The Canberra Times
by Lesley Russell
Last week America's first lady Michelle Obama announced formally her ambitious program to end the American plague of childhood obesity in a single generation, stating that she wants children at risk of obesity to face a different and more optimistic future in terms of their lifespan.
Mrs Obama has spoken out strongly about the connection between food and public health, health-care reform and children's nutrition. About 32 per cent of American children and adolescents are obese or overweight. Mrs Obama says, understandably, that the growing obesity statistics are something that never fail to take her breath away.
Her far-reaching program calls for an array of initiatives that target four key pillars: getting parents more informed about nutrition and exercise; improving the quality of food in schools; making healthy foods more affordable and accessible for families; and more physical activity. The focus is on what families, communities and the public and private sectors can do together to help fight childhood obesity. While the Federal Government will play a role in the initiative, it is described as a minor player in a very broad-based approach.
Nevertheless, the secretaries of education, agriculture and health were on hand when President Obama signed a memorandum to create a federal task-force which will have 90 days to craft a plan to coordinate efforts between private sector companies, not-for-profits, agencies within the government, and other organisations.
The Food and Drug Administration will begin working with retailers and manufacturers to adopt new labelling to provide people with easy access to the information they need to make healthy food choices for their children.
President Obama also plans to reauthorise the Child Nutrition Act, and will propose an additional $10 billion over 10 years, starting in 2011, to improve the quality of the school lunch and breakfast programs, increase the number of children participating, and ensure that schools have the resources they need to snake program changes.
According to the White House, on school days, many American children consume more than half their daily calories at school, and more than 30 million children participate in the National School Lunch Program.
A recent study commissioned by the United States Department of Agriculture, which funds school meal programs, sounded an alarm about the nutritional value of what was served - too much sugar, salt, fats and "empty" calories and too few fruits, vegetables, and low-fat dairy products. The same is true for the snacks and drinks sold in school vending machines. The aim now is to have major school food suppliers decrease sugar, fat and salt in school meals and increase whole grains and fresh produce.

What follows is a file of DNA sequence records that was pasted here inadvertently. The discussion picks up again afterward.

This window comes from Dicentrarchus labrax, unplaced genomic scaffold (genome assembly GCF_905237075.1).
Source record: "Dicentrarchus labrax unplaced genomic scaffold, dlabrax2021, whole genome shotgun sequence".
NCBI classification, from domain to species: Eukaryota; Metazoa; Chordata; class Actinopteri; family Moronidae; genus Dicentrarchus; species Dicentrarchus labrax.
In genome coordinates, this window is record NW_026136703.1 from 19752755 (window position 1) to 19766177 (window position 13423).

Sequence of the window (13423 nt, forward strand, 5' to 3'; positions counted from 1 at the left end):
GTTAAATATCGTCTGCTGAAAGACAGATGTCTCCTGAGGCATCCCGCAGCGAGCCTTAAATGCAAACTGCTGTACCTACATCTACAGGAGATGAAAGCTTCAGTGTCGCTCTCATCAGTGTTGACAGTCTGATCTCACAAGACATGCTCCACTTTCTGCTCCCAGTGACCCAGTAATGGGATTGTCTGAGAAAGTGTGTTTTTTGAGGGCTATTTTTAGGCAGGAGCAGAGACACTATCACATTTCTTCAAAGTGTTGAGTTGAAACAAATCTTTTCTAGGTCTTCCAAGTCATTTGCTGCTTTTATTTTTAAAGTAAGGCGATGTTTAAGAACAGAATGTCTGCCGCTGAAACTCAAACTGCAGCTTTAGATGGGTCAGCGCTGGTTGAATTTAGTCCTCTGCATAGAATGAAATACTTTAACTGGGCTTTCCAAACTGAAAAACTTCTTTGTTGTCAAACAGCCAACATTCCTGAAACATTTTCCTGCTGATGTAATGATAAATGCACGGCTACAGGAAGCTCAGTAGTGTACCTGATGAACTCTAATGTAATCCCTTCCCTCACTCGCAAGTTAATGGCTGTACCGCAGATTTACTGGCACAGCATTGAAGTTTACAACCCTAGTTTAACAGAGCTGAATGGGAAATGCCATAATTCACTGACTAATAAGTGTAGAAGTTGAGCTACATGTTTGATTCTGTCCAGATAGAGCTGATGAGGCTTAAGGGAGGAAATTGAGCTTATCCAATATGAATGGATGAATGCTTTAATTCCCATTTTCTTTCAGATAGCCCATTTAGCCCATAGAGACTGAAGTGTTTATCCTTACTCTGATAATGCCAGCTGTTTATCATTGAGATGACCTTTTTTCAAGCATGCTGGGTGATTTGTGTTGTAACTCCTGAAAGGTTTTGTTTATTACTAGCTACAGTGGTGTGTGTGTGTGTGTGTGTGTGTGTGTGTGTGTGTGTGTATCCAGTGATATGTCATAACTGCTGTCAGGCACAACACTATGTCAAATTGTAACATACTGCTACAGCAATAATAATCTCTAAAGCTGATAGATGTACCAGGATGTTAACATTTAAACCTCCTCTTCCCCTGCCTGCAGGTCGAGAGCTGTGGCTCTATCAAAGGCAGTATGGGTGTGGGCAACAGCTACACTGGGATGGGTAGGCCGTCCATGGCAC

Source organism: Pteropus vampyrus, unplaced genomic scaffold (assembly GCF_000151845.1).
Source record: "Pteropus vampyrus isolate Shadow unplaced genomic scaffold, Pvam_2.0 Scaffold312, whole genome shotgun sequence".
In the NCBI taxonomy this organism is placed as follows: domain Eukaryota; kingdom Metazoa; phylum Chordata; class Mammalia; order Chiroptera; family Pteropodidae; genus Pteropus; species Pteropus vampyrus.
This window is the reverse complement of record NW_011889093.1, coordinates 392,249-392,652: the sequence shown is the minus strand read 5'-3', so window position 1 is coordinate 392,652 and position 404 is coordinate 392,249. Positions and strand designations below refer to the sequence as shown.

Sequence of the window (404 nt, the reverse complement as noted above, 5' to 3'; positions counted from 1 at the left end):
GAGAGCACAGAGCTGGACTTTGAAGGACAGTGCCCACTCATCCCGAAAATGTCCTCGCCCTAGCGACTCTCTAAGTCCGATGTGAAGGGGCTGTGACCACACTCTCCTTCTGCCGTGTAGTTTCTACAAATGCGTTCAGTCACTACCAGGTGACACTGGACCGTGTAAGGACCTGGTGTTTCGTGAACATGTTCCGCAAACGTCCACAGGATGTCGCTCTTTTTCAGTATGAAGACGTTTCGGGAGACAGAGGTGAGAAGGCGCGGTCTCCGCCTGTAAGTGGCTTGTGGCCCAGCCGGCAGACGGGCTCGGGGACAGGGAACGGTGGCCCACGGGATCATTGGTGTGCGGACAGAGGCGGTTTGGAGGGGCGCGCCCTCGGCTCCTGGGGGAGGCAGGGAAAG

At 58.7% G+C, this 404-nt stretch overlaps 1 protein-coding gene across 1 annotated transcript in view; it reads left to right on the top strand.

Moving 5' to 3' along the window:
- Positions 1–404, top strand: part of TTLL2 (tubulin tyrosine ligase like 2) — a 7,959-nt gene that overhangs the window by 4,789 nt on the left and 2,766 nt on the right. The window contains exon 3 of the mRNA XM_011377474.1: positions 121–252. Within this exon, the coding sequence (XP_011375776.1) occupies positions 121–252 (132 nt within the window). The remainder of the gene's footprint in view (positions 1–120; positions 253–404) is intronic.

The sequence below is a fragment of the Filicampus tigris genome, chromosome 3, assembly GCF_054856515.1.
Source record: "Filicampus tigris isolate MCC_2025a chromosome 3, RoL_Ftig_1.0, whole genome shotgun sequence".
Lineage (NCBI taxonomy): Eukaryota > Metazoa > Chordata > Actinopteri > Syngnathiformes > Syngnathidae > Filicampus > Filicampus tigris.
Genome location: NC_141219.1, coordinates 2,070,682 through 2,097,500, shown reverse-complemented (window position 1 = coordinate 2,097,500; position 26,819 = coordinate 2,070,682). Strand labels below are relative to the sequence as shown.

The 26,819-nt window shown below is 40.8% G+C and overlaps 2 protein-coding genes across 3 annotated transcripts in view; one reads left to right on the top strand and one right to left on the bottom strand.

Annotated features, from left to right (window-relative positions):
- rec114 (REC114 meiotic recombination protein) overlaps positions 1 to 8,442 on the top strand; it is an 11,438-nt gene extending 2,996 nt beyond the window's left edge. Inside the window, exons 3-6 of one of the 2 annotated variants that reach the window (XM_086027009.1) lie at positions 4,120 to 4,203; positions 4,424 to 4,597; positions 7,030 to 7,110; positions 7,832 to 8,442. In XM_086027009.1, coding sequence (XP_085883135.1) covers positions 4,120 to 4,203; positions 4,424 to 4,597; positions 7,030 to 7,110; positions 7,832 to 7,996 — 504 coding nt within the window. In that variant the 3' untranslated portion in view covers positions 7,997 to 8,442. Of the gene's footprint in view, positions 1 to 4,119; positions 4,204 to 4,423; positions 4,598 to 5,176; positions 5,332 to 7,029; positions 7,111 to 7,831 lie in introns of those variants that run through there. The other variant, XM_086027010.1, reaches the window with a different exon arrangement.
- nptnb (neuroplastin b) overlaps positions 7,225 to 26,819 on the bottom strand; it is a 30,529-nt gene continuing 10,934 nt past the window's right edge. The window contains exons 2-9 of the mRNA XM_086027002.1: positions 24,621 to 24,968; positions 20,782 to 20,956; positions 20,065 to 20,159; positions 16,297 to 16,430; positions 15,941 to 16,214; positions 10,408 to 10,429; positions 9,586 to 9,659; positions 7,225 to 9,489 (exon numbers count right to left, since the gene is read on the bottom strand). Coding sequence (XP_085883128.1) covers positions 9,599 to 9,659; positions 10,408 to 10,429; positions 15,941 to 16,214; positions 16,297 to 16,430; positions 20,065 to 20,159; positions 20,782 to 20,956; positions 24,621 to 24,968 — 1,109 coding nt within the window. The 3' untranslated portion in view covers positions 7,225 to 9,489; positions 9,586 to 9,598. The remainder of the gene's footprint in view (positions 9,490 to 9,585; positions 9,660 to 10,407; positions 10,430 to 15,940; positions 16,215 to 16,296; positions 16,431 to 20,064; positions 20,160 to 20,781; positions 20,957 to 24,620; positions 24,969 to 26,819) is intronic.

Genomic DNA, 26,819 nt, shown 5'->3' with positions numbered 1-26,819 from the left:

In addition there will be a focus on physical activity in schools. According to the President's Council on Physical Fitness, only 28 per cent of students in grades 9 to 12 participate in daily school physical education, down from 42 per cent in 1991. Many gym classes and recess breaks have been lost as school budgets have tightened.
The first lady is also encouraging doctors and parents to work together to help children stay healthy. As partners in this initiative, the American Academy of Paediatrics will educate their members about obesity and working more closely with families when it comes to weight and nutrition.
Michelle Obama has already earned accolades for making healthy living and eliminating childhood obesity a priority and she will be an effective, enthusiastic lobbyist for this important cause. Her leadership and her ability to co-opt those at the highest levels will be crucial if real and sustainable changes are to be made. She can be the best example, especially as African- American adults and children have the worst obesity problem; 37 per cent of black men are obese and the rate for African-American women is nearly 50 per cent.
This is just the type of program that is needed to address childhood obesity. It's a coordinated national initiative with all the right partners, it takes a whole-of-government approach at the federal level, has mechanisms to ensure that efforts are tailored to local needs and delivered in targeted communities, with effective public education and advocacy, leadership from the very top, and spearheaded by the best ambassador in the nation.
Dr Lesley Russell is the Menzies Foundation Fellow at the Menzies Centre for Health Policy, University of Sydney-ANU, and a research associate at the US Studies Centre, University of Sydney. She is currently a visiting fellow at the Centre for American Progress, Washington DC.